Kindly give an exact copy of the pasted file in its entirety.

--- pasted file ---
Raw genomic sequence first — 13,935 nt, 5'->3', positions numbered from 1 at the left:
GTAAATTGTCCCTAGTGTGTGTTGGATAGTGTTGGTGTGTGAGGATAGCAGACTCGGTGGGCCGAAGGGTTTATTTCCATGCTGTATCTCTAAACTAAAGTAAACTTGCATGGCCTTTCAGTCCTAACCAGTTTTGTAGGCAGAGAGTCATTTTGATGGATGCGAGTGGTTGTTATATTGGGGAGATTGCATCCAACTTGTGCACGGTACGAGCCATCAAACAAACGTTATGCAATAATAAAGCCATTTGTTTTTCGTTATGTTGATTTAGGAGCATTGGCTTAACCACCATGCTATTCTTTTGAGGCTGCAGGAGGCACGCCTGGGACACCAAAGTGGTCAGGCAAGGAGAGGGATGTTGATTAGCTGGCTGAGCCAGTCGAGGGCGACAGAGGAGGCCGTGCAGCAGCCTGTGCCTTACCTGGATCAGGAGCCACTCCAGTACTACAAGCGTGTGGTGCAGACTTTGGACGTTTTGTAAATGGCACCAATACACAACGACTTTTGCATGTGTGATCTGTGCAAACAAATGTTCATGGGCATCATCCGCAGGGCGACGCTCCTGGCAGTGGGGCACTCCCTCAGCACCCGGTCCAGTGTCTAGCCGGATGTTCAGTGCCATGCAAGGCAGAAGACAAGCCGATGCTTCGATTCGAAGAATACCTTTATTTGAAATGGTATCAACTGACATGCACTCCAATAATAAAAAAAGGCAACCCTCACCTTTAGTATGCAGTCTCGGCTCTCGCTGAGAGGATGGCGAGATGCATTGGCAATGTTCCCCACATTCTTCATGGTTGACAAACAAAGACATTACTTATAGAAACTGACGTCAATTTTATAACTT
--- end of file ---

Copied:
Raw genomic sequence first — 13,935 nt, 5'->3', positions numbered from 1 at the left:
GTAAATTGTCCCTAGTGTGTGTTGGATAGTGTTGGTGTGTGAGGATAGCAGACTCGGTGGGCCGAAGGGTTTATTTCCATGCTGTATCTCTAAACTAAAGTAAACTTGCATGGCCTTTCAGTCCTAACCAGTTTTGTAGGCAGAGAGTCATTTTGATGGATGCGAGTGGTTGTTATATTGGGGAGATTGCATCCAACTTGTGCACGGTACGAGCCATCAAACAAACGTTATGCAATAATAAAGCCATTTGTTTTTCGTTATGTTGATTTAGGAGCATTGGCTTAACCACCATGCTATTCTTTTGAGGCTGCAGGAGGCACGCCTGGGACACCAAAGTGGTCAGGCAAGGAGAGGGATGTTGATTAGCTGGCTGAGCCAGTCGAGGGCGACAGAGGAGGCCGTGCAGCAGCCTGTGCCTTACCTGGATCAGGAGCCACTCCAGTACTACAAGCGTGTGGTGCAGACTTTGGACGTTTTGTAAATGGCACCAATACACAACGACTTTTGCATGTGTGATCTGTGCAAACAAATGTTCATGGGCATCATCCGCAGGGCGACGCTCCTGGCAGTGGGGCACTCCCTCAGCACCCGGTCCAGTGTCTAGCCGGATGTTCAGTGCCATGCAAGGCAGAAGACAAGCCGATGCTTCGATTCGAAGAATACCTTTATTTGAAATGGTATCAACTGACATGCACTCCAATAATAAAAAAAGGCAACCCTCACCTTTAGTATGCAGTCTCGGCTCTCGCTGAGAGGATGGCGAGATGCATTGGCAATGTTCCCCACATTCTTCATGGTTGACAAACAAAGACATTACTTATAGAAACTGACGTCAATTTTATAACTT